Figure 1. Patent drawing of pioneering aviator Jean Marie Le Bris’s Artificial Albatross

There is another reason for unbridling cyber hygiene from our mental models of personal hygiene. Personal hygiene does not have a downside. Washing hands or brushing teeth, unless you do it at an obsessive level, does not cause problems to people. But using a certain app or an operating system thinking it is protective could enhance risk, especially if we trust such systems. For instance, telling people to believe that “an SSL website is secure” is just bad policy not only because many fraudulent websites also have legitimate SSL certificates but also because users conflate security with safety, wrongly thinking secure sites are authentic sites.[ix] Making such wrongful thinking even more problematic is the fact that more and more phishing websites—two out of three according to a recent Anti Phishing Working Group (APWG) report—have SSL certificates.[x]  Users need not compulsively enact behaviors based on such flawed beliefs. All it takes is for them to enter their credentials on what they purport is an encrypted page on one of these phishing websites for a breach to occur.

The same problem plagues us if we place too much credence in a solution, again, something we do not really think about in our physical hygiene. Believing that a virus protection solution is protective or that all its updates that appear as notifications are necessary, making users blindly apply patches. Unfortunately, many social engineering attacks mimic software and virus protection updates, which users wittingly download and apply because they have been conditioned to behave as such. In this way, cyber hygiene practices can make users more rather than less vulnerable.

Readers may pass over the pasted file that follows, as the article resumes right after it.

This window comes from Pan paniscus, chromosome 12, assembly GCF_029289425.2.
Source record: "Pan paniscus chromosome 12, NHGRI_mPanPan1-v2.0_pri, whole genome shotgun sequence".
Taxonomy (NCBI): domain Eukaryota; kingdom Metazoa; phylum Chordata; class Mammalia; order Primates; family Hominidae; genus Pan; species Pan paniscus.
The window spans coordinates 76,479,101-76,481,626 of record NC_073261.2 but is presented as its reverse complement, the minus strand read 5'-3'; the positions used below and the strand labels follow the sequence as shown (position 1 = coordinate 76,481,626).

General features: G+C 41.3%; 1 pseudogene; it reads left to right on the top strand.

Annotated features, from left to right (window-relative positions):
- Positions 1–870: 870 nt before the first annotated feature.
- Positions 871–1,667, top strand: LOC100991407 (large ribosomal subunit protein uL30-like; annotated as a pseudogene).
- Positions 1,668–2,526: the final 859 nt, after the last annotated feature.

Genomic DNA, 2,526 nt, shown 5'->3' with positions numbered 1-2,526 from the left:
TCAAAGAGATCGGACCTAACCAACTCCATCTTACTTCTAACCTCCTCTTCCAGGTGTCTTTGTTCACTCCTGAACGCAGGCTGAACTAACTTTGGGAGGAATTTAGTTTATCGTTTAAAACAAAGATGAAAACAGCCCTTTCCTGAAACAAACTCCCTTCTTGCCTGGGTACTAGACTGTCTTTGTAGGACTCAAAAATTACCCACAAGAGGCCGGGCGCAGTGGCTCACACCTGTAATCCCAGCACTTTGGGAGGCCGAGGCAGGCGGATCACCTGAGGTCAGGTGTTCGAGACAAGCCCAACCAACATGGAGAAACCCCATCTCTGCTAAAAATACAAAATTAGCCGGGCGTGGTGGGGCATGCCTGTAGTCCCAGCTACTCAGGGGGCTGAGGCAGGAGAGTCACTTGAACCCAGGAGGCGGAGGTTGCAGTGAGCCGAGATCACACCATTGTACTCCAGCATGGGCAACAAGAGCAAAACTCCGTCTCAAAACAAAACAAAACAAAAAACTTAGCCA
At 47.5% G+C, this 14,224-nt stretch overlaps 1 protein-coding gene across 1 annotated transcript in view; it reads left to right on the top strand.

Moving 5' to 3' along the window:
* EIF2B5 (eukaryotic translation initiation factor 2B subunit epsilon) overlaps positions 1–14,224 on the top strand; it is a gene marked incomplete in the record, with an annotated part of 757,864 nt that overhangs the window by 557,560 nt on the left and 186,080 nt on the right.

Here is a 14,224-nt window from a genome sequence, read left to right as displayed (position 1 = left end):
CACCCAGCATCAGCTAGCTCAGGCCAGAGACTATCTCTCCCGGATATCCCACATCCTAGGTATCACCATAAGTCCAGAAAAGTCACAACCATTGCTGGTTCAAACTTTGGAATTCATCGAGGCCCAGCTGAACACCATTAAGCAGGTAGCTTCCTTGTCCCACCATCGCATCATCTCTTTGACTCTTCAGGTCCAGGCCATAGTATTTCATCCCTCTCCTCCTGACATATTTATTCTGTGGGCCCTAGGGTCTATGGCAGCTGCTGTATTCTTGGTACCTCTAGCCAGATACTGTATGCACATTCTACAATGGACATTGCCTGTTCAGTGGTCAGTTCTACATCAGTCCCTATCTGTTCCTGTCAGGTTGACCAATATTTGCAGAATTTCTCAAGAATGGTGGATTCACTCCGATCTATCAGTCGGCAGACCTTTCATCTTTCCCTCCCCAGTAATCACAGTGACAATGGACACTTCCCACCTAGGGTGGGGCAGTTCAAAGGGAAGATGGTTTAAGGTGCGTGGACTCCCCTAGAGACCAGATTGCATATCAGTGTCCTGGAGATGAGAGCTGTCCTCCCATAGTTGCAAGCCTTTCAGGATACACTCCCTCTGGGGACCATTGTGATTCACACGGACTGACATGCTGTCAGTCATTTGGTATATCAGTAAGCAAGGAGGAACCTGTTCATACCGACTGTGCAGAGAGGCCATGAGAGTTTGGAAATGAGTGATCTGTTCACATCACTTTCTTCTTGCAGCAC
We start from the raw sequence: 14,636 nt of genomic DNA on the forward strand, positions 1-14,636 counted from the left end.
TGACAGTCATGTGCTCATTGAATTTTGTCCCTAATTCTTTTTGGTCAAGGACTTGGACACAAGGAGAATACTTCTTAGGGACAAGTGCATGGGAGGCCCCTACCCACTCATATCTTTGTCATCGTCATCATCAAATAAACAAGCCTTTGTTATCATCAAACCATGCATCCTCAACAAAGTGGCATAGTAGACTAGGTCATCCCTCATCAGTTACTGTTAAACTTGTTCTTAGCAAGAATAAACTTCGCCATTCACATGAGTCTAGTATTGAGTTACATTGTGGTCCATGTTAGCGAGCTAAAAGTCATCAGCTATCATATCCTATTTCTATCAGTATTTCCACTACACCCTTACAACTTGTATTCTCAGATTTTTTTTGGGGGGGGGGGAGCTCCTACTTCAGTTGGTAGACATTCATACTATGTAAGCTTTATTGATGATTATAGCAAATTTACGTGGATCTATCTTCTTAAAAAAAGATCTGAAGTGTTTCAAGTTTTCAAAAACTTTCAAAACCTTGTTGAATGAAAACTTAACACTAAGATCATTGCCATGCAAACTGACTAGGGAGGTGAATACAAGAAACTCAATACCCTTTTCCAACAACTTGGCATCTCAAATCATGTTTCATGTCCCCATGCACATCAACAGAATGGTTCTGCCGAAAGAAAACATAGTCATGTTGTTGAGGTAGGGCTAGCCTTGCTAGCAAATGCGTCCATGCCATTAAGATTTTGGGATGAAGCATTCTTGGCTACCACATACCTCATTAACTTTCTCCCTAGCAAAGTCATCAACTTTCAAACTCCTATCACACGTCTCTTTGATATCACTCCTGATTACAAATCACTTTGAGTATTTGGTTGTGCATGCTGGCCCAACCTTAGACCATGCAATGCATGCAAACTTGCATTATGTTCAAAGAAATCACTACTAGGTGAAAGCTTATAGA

But there is yet another important difference between the personal and cyber realms stemming from what they protect. Personal hygiene protects the human body from chance infections through routine preventative actions. The human body is, however, already resilient. Even without many modern hygiene solutions such as hand soap, humans can ward off many threats. The central reason for this is defenses against most germs and viruses we have evolved over millennia. Our sensory organs have evolved follicles, hair, nails, eyelashes, cilia, and mucous membranes that trap most intrusion. Our internal organs likewise have also evolved complex immune responses that work independently of our need to manage or control it. These internal and external defenses work in tandem and independently when needed and are further protected by the human brain (such as when someone impulsively swats a stinging bug). Thanks to these complex systems, most of us can live relatively long disease-free lives with minimal need for modern medicine.